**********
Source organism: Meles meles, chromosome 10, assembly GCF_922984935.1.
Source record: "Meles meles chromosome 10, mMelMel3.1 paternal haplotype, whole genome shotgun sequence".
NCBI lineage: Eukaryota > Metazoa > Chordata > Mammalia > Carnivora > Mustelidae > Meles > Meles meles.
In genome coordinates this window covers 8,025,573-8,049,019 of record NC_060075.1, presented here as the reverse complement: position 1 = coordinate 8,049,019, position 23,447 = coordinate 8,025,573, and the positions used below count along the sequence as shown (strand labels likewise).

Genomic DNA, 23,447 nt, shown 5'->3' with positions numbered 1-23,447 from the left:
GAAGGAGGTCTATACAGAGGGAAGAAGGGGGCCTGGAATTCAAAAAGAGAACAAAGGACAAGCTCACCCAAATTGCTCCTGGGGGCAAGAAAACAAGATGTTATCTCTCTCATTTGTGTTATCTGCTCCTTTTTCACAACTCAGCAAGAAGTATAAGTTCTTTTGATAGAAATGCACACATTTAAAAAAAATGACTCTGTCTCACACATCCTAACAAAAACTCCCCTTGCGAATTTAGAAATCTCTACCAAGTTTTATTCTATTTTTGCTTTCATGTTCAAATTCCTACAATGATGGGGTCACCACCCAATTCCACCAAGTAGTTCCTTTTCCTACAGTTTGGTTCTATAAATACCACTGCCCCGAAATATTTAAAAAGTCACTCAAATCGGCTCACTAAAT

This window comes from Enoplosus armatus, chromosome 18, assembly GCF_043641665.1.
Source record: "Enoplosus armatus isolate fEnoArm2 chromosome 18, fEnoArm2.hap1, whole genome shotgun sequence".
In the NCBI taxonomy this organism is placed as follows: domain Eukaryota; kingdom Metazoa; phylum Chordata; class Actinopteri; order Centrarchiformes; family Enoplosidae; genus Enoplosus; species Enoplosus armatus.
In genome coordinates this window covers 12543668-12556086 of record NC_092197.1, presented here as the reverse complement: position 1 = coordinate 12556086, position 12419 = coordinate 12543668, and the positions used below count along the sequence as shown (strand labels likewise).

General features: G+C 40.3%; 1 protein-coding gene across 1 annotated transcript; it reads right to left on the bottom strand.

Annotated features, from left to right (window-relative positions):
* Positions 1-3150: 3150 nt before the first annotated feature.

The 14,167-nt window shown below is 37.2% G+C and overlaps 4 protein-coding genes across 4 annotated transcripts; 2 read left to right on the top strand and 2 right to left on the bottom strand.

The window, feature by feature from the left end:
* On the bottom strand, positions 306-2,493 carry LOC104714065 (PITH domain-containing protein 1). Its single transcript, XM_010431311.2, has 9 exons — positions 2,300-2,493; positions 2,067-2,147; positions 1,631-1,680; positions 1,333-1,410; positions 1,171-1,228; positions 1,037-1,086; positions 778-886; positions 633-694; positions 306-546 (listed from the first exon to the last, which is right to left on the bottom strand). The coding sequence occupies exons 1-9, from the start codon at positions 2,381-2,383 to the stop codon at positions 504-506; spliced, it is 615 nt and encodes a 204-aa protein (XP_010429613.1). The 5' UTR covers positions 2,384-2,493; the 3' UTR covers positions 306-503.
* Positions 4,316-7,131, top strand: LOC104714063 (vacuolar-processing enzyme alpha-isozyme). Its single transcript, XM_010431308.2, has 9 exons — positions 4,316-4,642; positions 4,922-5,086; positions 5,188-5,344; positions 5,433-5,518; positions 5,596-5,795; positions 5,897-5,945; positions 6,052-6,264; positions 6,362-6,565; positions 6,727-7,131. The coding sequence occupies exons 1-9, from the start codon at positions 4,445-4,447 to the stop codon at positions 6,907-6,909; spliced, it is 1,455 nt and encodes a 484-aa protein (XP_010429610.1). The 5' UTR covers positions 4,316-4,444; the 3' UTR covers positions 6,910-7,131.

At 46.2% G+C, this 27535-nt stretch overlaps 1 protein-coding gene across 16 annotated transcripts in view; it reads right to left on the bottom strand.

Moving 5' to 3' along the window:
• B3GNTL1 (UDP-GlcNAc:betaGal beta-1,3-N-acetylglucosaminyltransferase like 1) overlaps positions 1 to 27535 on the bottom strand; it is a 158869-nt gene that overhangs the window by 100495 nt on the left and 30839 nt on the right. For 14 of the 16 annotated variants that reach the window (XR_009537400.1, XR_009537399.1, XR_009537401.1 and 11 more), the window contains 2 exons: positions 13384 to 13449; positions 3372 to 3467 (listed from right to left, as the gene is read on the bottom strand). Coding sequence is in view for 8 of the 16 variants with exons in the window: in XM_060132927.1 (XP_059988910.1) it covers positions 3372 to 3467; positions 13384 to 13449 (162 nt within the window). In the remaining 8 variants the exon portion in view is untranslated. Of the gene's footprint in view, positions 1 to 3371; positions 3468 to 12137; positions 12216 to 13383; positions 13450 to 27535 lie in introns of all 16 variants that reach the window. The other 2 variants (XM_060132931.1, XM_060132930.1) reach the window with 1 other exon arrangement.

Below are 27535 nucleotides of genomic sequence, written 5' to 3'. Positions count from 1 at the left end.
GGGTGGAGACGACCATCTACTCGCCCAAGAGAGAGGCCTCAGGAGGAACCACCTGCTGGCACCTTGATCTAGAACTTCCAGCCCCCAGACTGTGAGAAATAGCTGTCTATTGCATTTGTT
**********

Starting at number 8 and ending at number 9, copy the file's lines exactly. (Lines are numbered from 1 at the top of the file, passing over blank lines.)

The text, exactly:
Source record: "Enoplosus armatus isolate fEnoArm2 chromosome 18, fEnoArm2.hap1, whole genome shotgun sequence".
In the NCBI taxonomy this organism is placed as follows: domain Eukaryota; kingdom Metazoa; phylum Chordata; class Actinopteri; order Centrarchiformes; family Enoplosidae; genus Enoplosus; species Enoplosus armatus.